The Water Diviner review

Russell Crowe
Russell Crowe
Olga Kurylenko
Yilmaz Erdogan
Rated: R

Russell Crowe both acts and directs in this picture which takes place in the aftermath of World War I. Crowe plays Connor, a father of three boys in Australia who lives a peaceful life. As the war raged on, though, Connor’s sons were brought into the war and tragically, were all killed in action.

The movie picks up with Connor and his wife learning of the news. After another tragedy occurs in his family, Connor decides to go to the battle location where his sons died and bring them back to Australia for a proper burial.

Crowe’s first time in the directing chair turned out to be a bit of a miss. While “The Water Diviner” certainly isn’t a bad movie, it isn’t particularly an engaging one from start to finish.

There are some emotional scenes here and there and a few parts that were impactful, but for the most part, the movie just seemed to meander a bit with a story that was a bit all over the place, coming off as disjointed, and a romance subplot that felt rather unnecessary.

Crowe is still solid in the acting department, though, showing a heartfelt performance as a father dealing with grief. He is believable in the role he plays, and it is compelling, the problem is that it comes to a point where his grief doesn’t fully get resolved.

This is where the romantic subplot comes into play. It simply felt like more time was spent addressing this aspect of the picture than Connor healing as a person.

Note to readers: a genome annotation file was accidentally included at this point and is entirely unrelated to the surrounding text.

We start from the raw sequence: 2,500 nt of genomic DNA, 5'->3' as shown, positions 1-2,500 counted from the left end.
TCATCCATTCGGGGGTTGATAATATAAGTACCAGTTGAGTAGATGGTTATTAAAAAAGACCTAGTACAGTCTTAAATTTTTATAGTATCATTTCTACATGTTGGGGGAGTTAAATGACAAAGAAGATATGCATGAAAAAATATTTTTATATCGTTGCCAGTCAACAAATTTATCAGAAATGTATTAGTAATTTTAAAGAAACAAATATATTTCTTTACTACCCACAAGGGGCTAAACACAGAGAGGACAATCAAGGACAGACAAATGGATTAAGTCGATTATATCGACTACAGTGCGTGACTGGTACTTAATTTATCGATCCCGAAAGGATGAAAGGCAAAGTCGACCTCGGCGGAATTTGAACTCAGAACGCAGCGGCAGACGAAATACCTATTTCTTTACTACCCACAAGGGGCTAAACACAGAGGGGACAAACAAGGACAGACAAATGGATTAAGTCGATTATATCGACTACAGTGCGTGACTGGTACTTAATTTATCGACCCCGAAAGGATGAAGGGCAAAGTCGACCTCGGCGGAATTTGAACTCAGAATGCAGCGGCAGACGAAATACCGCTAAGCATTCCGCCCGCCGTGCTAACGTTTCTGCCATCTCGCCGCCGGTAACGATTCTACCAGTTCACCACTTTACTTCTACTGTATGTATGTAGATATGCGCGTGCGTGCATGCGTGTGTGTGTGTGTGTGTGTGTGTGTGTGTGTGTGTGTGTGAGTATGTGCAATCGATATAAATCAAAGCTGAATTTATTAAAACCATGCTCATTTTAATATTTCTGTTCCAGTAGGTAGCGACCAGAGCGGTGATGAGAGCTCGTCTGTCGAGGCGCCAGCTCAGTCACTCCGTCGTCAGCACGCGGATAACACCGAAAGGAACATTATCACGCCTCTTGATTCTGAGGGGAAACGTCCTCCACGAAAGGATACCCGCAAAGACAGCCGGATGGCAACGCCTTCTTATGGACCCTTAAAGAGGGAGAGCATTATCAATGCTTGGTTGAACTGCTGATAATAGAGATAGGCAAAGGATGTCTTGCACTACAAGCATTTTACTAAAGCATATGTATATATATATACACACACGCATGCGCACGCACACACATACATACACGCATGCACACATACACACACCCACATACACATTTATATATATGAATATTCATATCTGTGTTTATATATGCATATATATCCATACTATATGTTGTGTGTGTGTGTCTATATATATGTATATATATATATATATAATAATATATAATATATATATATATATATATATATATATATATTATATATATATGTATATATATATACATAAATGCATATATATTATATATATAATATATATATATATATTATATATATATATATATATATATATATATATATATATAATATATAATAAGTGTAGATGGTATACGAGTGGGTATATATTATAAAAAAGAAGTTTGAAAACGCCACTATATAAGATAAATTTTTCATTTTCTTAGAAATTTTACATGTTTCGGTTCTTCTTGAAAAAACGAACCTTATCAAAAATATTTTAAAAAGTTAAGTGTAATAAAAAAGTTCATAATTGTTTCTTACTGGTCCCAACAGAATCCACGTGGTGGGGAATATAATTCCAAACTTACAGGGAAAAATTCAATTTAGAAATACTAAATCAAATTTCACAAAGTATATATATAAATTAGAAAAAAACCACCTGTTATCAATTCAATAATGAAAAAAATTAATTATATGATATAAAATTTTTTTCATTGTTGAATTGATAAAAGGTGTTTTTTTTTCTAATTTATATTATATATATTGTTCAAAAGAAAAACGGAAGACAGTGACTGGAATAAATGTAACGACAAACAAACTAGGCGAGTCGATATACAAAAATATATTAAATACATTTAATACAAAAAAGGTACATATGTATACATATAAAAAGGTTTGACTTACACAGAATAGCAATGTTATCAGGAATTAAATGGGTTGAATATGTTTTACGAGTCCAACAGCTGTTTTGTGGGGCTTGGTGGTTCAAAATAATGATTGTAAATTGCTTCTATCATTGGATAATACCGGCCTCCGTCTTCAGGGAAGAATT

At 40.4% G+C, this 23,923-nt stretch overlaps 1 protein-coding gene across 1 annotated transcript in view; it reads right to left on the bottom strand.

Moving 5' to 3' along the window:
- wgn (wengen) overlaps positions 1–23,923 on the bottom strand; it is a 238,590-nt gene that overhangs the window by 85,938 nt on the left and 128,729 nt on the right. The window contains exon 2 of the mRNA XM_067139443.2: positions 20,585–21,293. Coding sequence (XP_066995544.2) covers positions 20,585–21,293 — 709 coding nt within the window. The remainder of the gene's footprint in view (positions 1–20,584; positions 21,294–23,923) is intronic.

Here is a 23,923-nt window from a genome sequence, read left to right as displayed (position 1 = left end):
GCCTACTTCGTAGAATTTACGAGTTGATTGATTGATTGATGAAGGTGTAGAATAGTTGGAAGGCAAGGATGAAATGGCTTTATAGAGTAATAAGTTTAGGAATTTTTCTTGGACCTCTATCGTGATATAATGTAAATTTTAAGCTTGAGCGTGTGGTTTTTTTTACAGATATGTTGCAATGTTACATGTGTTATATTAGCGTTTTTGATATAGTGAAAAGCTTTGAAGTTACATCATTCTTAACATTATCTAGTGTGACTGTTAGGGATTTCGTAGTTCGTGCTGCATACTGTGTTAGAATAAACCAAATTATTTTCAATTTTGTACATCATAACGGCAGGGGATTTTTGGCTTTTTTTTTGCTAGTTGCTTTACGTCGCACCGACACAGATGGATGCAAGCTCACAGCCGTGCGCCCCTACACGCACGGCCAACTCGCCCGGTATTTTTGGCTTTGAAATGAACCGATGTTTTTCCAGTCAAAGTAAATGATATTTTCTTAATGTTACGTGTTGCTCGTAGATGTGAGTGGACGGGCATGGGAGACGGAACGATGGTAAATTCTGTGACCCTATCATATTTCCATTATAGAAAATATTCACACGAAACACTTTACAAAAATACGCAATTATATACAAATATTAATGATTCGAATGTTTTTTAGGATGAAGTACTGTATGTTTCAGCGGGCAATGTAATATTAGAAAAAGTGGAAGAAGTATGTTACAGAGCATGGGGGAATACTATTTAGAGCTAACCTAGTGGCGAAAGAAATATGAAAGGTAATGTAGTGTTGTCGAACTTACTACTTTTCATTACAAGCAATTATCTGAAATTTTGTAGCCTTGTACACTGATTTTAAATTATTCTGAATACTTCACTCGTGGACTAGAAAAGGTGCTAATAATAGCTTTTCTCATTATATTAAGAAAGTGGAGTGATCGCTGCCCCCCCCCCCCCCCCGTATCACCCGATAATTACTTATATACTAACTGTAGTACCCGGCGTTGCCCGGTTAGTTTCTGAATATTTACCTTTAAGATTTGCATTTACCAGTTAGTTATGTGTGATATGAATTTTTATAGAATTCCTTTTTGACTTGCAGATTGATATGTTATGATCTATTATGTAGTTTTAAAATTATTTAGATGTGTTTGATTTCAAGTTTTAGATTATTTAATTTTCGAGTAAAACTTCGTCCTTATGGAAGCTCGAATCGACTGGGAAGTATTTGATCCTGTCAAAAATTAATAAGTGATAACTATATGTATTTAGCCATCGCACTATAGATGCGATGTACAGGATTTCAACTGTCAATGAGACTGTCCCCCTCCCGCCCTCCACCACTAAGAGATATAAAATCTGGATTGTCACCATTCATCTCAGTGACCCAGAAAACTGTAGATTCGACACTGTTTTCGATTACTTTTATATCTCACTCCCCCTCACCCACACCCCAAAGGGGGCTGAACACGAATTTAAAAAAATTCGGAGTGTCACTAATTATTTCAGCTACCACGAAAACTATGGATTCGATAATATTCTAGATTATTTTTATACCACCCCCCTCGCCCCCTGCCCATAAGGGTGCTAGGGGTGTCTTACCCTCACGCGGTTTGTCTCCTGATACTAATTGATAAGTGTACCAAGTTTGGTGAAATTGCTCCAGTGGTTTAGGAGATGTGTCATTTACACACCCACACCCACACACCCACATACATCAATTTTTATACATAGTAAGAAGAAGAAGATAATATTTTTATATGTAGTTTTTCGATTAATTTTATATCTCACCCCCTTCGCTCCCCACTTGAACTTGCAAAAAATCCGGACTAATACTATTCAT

Kurylenko plays Ayshe and it’s where my whole controversy lies. Her performance was fine in the film, it’s just the character came across as being unnecessary in a movie about a man grieving and trying to heal. It’s understandable where the filmmakers were going with this part of the story, however, in my view, it simply wasn’t executed very well.

The film is aided by a strong performance from Erdogan who performs as a military officer who was at the same battle that Connor’s sons were at. Erdogan as Major Hasan was one of the more intriguing characters in the film and his scenes with Crowe are some of the best in the movie.

Without a doubt, the best part of “The Water Diviner” is the cinematography. The landscapes and environments captured through the camera is done flawlessly and visually, makes for a good experience.

“The Water Diviner” could have benefited from a more streamlined story and better pacing. Unfortunately, the whole thing comes off as a bit of a mess. A beautiful mess, thanks to some nice acting and gorgeous cinematography, but still a mess. 2 out of 5.

Author: Matthew Liedke

Journalist and film critic in Minnesota. Graduate of Rainy River College and Minnesota State University in Moorhead. Outside of movies I also enjoy sports, craft beers and the occasional video game.

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